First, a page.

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Two sentenced in unusual federal dog fighting case; one man brought 7-year-old son to a fight in King George County

Two sentenced in unusual federal dog fighting case; one man brought 7-year-old son to a fight in King George County

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Washington D.C. man sentenced in dog fighting case

Authorities said Cookie Monster, belonging to Odell S. Anderson Sr., was used in dog fighting. Anderson was sentenced Wednesday to 18 months in prison for the crime.

A Washington, D.C., man who took his dog, Cookie Monster, and his then-7-year-old son to a “two-card” dog fight in King George County in 2016 was sentenced Wednesday to 18 months in prison.

Odell S. Anderson Sr., 56, pleaded guilty in June to conspiracy to violate federal animal fighting law and to bringing someone under the age of 16 to an animal fight. He is one of four men convicted this year of charges in an interstate dog fighting conspiracy that ran from 2013 to 2018.

Cookie Monster was injured in the April 3, 2016, fight, which lasted 40 minutes. The dog’s opponent was injured so severely it died and its body tossed into a dumpster by its owner, authorities said.

“The word has to go out to people who are fighting dogs that this is not acceptable,” said U.S. District Judge John A. Gibney Jr., just before sentencing Anderson.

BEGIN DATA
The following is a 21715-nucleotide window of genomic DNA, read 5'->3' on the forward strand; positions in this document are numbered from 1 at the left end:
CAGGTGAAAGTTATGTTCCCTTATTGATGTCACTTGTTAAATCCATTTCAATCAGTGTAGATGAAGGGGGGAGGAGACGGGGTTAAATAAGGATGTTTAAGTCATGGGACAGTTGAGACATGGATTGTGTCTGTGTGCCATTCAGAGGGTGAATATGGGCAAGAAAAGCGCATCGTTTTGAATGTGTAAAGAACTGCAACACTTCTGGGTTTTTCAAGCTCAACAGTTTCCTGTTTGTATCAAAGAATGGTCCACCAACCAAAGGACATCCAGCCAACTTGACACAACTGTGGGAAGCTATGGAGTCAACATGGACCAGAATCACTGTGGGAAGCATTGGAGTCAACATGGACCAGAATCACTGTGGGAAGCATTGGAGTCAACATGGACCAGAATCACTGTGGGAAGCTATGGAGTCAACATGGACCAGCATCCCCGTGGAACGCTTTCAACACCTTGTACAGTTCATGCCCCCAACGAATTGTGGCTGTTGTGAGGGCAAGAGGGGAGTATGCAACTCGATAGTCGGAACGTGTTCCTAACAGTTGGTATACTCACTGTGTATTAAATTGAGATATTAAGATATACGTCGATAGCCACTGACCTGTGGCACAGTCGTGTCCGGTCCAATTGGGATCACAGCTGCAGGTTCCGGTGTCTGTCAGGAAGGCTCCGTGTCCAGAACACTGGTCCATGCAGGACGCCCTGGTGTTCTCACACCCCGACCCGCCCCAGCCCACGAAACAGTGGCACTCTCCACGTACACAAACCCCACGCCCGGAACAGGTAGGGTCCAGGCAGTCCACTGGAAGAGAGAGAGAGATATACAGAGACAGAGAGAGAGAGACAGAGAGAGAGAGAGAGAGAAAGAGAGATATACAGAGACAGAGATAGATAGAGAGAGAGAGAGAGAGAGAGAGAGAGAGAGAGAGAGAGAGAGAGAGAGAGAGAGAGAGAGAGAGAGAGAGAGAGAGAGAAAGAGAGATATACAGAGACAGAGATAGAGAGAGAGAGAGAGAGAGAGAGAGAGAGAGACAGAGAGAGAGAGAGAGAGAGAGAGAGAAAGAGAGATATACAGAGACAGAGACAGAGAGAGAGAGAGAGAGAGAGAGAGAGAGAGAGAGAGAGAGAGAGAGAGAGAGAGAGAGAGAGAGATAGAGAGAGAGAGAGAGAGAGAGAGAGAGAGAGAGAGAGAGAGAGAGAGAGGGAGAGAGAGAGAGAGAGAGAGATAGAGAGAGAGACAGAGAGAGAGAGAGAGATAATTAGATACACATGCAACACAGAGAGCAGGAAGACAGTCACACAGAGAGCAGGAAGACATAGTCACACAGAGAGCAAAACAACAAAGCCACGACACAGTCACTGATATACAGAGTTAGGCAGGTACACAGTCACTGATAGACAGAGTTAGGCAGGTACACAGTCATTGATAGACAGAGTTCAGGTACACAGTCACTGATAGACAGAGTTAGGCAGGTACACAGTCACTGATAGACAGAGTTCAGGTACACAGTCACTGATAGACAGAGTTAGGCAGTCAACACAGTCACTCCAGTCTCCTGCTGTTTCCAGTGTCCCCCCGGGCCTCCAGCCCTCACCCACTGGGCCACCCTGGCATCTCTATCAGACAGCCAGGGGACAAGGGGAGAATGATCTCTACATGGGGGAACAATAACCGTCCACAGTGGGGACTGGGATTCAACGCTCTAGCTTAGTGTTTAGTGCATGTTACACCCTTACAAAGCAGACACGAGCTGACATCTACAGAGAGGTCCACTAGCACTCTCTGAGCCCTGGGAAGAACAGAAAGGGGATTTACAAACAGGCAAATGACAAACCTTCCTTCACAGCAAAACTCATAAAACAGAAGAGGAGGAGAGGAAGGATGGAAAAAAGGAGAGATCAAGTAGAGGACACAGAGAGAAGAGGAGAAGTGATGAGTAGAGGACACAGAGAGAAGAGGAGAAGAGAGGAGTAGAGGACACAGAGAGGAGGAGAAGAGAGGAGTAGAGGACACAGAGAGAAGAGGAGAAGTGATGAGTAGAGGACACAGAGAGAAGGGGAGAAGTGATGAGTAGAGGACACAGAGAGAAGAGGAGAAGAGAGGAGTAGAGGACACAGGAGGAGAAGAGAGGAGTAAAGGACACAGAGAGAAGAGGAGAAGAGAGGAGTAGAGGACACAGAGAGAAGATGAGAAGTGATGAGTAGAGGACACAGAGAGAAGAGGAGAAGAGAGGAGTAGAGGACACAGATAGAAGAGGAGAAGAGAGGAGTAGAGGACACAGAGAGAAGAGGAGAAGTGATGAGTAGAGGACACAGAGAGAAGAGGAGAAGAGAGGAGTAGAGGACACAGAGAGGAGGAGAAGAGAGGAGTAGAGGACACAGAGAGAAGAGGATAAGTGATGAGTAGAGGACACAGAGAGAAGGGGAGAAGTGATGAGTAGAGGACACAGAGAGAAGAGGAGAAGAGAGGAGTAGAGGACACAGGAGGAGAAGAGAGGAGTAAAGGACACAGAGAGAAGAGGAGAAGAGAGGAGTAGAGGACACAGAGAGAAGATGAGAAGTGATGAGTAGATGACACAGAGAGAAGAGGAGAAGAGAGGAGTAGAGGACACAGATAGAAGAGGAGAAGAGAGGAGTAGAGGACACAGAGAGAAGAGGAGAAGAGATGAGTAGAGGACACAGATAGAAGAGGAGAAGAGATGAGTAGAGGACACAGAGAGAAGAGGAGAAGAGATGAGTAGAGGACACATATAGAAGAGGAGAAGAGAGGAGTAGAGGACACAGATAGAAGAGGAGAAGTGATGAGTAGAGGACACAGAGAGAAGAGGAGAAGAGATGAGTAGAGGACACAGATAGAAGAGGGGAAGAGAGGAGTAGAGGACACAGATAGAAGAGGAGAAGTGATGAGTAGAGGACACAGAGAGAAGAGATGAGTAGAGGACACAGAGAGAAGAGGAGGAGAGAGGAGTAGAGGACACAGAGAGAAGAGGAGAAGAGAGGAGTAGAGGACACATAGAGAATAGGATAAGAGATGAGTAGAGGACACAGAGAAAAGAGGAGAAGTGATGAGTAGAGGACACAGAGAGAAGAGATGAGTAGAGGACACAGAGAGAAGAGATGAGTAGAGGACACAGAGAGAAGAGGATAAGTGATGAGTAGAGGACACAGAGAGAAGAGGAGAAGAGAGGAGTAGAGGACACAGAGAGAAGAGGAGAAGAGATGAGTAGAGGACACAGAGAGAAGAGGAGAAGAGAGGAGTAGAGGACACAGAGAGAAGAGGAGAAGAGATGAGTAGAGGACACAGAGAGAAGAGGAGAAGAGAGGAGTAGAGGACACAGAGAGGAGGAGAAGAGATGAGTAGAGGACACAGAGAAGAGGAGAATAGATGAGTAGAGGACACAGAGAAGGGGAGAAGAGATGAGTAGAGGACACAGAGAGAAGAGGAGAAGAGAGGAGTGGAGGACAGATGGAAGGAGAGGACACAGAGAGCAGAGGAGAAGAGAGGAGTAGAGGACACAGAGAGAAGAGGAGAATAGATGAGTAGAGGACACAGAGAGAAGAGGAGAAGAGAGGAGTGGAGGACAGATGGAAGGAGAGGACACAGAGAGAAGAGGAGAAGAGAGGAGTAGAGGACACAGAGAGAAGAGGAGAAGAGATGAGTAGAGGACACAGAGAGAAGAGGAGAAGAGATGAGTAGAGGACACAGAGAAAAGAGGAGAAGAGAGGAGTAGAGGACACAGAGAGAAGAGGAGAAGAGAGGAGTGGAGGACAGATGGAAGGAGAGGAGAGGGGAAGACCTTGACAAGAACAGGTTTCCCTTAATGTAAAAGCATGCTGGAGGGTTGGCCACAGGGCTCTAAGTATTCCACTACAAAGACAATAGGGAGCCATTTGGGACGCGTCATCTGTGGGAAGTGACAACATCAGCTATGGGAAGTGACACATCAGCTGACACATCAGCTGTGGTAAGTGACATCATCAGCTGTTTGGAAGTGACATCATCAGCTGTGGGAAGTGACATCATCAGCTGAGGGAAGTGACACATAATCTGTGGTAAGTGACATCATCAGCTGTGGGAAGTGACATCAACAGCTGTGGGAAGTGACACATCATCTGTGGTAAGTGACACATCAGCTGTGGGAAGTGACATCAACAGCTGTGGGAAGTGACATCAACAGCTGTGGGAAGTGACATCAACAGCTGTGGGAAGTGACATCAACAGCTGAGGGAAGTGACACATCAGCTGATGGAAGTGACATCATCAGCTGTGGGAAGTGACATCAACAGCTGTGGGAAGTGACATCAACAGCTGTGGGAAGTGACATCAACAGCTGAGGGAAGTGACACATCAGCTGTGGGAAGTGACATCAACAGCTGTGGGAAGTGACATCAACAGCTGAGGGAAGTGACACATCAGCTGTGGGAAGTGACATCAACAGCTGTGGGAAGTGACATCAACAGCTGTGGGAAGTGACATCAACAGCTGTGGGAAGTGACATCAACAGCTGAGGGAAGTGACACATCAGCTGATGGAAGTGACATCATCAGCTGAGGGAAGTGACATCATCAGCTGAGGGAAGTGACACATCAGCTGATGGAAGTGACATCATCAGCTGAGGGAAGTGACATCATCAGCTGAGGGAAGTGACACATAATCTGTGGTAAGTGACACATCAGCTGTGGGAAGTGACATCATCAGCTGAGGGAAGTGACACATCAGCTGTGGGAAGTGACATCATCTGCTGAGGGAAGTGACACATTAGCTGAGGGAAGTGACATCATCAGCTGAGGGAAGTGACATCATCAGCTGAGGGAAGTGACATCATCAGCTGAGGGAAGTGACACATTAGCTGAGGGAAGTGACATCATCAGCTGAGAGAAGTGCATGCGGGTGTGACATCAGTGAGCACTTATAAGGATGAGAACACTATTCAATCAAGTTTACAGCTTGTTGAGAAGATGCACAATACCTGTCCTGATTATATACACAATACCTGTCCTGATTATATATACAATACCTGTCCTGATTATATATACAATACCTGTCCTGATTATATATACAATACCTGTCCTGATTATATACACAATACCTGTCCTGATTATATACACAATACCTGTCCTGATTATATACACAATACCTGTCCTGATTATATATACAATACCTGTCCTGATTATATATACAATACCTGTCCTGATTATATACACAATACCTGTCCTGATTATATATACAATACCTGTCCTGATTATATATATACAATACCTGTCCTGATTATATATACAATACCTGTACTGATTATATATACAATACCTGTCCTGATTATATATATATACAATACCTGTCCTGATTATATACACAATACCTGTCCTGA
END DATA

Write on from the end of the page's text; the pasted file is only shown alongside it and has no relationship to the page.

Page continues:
Shortly after Anderson was sentenced Wednesday, Gibney imposed an 18-month prison term on Emmanuel A. Powe Sr., 46, of Frederick, Md., for conspiracy stemming from the same dog fights in King George in April 2016.

Authorities said Powe’s dog died in one of the two fights. Ten dogs were seized in a search at Powe’s address on July 11, 2018.

Powe had a 2006 conviction related to animal cruelty and, according to court papers, he “admitted to law enforcement to being primarily involved in the breeding and selling of dogs for use in dog fighting. Electronic evidence seized from his residence corroborated his statements.”

Anderson and Powe – who, according to court documents and testimony, were otherwise small business owners and good parents – apologized to Gibney for their involvement in the dog fighting and expressed remorse for the harm suffered by the dogs.

Congress first enacted the federal animal fighting prohibition in 1976 and it was not until 1997 that the first case was prosecuted. The next prosecution was not until 2007, when Michael Vick was prosecuted in Richmond and sentenced to 23 months in prison, said the U.S. attorney’s office.

“The Vick case exposed the public to the extreme animal abuse involved in dog fighting, including the animal suffering that occurs before, during, and after dog fights. In particular, the defendants in that case admitted as part of their guilty pleas to having routinely executed underperforming fighting dogs by drowning, hanging, and other brutal means,” wrote prosecutors to Gibney in Powe’s case.